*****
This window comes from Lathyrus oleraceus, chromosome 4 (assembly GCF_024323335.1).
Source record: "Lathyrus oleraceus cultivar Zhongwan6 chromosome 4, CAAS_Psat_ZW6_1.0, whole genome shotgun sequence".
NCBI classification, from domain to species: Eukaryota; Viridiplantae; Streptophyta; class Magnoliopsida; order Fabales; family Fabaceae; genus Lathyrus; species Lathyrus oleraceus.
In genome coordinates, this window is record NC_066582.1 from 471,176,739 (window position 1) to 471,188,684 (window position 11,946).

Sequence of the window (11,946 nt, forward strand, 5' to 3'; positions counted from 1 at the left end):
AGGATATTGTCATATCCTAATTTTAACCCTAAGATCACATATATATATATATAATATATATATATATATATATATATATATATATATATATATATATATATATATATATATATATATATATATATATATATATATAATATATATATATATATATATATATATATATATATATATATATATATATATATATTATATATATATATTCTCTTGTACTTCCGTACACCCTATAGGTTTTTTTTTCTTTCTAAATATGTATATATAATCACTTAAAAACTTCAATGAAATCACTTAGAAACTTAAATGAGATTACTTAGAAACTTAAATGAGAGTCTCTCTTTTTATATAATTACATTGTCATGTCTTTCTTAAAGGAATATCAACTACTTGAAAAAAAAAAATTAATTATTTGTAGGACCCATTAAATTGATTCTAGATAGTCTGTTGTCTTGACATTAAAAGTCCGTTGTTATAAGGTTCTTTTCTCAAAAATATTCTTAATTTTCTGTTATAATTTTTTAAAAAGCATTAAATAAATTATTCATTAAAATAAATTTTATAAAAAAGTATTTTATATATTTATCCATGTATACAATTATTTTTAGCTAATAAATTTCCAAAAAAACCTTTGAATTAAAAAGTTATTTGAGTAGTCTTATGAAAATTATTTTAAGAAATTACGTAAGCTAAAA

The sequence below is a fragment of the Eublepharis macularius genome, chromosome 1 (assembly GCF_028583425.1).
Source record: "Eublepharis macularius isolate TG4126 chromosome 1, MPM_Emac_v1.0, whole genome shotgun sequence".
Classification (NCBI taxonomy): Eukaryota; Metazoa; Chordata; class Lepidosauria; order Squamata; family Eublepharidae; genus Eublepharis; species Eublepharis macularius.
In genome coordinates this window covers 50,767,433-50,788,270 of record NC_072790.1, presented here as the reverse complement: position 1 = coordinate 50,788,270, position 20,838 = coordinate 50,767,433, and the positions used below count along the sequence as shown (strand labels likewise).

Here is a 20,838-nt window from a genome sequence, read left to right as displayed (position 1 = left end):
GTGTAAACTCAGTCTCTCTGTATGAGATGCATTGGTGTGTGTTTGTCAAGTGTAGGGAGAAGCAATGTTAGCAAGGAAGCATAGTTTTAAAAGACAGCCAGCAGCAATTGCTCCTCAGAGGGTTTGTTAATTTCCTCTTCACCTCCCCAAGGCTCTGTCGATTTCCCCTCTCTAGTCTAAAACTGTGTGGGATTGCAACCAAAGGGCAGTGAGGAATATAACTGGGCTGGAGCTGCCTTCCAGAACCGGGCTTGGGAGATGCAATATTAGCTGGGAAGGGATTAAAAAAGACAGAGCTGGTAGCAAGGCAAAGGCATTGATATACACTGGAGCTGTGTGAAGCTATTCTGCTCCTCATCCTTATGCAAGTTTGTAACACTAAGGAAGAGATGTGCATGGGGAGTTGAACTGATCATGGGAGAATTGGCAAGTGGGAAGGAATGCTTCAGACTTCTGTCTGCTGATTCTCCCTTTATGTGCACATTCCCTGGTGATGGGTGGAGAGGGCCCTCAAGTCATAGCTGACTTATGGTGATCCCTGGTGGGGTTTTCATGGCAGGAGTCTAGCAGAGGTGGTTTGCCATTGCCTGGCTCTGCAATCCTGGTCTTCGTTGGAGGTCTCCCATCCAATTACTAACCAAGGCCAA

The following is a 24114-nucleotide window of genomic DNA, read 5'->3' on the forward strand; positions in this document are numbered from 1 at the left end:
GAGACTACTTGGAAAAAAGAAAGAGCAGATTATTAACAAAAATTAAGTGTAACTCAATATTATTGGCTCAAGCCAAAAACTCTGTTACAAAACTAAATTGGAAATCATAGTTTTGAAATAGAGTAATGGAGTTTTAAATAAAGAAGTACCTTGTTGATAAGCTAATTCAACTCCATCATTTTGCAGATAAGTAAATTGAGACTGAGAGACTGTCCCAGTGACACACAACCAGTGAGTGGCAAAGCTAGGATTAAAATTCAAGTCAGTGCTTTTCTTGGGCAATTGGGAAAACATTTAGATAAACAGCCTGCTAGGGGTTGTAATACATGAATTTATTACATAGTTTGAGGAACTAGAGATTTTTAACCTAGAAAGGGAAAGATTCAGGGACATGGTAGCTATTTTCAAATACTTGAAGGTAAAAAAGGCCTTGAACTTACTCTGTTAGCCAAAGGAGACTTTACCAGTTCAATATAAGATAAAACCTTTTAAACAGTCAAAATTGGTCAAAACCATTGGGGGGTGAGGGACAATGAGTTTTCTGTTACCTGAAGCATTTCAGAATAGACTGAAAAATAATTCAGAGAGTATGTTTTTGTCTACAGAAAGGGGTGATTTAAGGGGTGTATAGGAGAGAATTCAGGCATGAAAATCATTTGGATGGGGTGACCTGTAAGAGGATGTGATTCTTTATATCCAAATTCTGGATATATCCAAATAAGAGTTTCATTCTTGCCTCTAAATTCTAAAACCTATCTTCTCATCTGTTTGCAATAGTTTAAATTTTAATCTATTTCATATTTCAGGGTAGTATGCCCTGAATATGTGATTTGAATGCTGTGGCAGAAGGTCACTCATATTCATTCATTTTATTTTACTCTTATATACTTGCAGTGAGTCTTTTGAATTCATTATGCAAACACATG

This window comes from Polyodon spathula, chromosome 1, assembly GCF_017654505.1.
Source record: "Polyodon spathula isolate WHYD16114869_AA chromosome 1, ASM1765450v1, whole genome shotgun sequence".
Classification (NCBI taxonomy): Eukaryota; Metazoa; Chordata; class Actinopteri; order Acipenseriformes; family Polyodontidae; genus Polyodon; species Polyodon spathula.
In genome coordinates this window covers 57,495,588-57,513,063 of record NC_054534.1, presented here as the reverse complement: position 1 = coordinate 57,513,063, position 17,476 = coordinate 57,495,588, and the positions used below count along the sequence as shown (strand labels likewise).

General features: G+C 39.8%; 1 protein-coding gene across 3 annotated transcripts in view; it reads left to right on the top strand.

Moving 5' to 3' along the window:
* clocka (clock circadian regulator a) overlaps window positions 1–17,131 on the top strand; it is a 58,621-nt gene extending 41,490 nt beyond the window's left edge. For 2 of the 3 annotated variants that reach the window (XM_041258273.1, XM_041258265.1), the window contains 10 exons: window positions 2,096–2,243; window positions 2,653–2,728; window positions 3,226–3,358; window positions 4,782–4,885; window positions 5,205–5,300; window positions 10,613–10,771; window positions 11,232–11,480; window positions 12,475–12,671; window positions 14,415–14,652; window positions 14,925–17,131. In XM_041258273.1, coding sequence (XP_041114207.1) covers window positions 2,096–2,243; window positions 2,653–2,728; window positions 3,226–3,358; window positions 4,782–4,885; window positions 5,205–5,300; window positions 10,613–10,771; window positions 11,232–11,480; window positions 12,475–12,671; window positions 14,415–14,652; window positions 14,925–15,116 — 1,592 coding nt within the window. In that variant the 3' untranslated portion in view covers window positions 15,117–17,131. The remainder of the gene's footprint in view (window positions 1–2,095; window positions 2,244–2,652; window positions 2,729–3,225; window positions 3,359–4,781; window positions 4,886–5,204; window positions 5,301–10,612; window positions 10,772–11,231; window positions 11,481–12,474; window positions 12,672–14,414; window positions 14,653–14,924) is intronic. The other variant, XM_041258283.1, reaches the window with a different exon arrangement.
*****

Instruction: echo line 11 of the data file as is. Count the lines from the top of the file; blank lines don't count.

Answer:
Here is a 20,838-nt window from a genome sequence, read left to right as displayed (position 1 = left end):